Lance Armstrong left countless riders in the dust in a sparkling cycling career that included seven Tour de France victories. But he can't seem to shake the doping allegations that threaten to sully his legendary accomplishments.
The latest episode of the saga is unfolding this week, as the U.S. Anti-Doping Agency has brought formal doping charges against Armstrong, 40, in an effort to strip him of his titles, CNN
Armstrong, as he has in the past, vigorously denied the charges.
"I have never doped, and, unlike many of my accusers, I have competed as an endurance athlete for 25 years with no spike in performance, passed more than 500 drug tests and never failed one," he said on his website.
He said the USADA wants to "dredge up discredited allegations," which he called "baseless" and "motivated by spite."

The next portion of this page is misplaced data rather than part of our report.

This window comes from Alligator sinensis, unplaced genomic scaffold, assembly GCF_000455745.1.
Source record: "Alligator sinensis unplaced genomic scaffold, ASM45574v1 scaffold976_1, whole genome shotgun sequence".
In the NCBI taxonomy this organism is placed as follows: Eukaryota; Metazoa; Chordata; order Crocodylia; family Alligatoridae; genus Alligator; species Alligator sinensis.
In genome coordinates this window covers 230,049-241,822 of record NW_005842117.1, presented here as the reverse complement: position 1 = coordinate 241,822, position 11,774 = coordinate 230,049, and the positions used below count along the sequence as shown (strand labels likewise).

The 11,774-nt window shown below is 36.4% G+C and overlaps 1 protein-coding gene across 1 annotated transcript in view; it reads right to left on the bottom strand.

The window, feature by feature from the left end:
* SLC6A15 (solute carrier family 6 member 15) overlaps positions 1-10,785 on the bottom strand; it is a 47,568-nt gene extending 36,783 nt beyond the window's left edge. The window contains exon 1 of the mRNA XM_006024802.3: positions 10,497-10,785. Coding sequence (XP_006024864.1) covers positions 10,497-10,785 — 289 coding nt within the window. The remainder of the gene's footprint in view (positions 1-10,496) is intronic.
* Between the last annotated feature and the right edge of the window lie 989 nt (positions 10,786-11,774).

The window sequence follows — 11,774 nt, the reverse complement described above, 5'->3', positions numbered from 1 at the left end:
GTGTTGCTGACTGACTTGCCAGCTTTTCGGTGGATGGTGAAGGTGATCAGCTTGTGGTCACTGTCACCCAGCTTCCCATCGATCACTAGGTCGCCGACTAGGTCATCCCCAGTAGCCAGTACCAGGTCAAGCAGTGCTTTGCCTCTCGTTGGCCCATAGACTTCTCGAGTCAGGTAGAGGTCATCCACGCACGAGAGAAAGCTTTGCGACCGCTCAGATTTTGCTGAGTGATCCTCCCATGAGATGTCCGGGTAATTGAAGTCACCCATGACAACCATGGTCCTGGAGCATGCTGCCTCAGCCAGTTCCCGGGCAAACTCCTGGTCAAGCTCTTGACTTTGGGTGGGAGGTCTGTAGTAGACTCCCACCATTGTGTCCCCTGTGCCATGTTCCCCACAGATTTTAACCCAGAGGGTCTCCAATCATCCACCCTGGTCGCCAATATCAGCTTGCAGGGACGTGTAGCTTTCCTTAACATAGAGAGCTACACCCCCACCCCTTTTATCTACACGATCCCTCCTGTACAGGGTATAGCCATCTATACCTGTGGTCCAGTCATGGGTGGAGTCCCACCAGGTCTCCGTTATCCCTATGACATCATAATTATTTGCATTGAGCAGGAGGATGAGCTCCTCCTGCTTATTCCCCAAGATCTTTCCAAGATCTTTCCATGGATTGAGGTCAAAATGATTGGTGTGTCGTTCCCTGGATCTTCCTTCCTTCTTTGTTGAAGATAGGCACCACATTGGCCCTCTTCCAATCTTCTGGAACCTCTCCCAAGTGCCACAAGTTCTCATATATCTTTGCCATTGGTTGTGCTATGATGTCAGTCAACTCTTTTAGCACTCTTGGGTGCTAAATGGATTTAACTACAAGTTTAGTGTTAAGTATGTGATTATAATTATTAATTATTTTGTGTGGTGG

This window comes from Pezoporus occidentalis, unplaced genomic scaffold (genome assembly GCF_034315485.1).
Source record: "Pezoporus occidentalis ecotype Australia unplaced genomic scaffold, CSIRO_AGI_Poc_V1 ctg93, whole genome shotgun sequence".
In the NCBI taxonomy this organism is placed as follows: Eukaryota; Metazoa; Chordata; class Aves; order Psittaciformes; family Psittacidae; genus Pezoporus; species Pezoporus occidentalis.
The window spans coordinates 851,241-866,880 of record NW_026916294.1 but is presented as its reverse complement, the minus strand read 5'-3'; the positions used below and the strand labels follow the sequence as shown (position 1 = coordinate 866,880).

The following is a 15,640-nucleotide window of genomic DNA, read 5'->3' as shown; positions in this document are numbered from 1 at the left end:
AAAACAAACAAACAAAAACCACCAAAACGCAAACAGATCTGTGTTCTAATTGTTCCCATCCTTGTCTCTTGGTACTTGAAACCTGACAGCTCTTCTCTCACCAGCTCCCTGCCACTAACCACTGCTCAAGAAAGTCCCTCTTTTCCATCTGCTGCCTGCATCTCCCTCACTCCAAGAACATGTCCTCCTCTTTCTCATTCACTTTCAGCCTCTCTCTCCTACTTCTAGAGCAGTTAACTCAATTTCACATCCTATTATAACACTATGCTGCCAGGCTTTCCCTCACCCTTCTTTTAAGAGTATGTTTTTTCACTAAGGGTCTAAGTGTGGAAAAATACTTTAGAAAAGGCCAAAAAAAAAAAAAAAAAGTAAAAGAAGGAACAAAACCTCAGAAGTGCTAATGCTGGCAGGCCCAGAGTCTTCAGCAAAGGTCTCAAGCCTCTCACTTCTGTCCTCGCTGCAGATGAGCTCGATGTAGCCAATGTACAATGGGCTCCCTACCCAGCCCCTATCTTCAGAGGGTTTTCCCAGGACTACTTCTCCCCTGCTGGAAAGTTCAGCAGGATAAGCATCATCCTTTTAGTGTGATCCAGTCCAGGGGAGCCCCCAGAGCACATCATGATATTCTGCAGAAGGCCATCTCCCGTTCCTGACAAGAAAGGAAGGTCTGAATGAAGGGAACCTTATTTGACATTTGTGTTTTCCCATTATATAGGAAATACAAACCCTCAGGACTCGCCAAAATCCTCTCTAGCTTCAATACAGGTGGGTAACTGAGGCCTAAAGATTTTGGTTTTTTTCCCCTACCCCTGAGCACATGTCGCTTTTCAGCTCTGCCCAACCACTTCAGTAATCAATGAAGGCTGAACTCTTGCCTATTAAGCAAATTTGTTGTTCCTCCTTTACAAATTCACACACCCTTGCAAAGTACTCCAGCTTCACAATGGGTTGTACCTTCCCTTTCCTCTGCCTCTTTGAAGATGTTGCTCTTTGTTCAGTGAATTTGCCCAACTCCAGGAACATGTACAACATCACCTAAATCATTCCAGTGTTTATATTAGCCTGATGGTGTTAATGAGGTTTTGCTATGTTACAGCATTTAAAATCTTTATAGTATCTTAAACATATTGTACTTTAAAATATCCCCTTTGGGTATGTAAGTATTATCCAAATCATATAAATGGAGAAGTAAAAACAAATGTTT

Armstrong has been accused of doping before
by other disgraced U.S. riders, including Floyd Landis and Tyler Hamilton. In February, the U.S. Justice Department closed a criminal investigation after reviewing allegations against Armstrong, apparently for lack of evidence that he used performance-enhancing drugs.
"These are the very same charges and the same witnesses that the Justice Department chose not to pursue after a two-year investigation," Armstrong said of the USADA's action.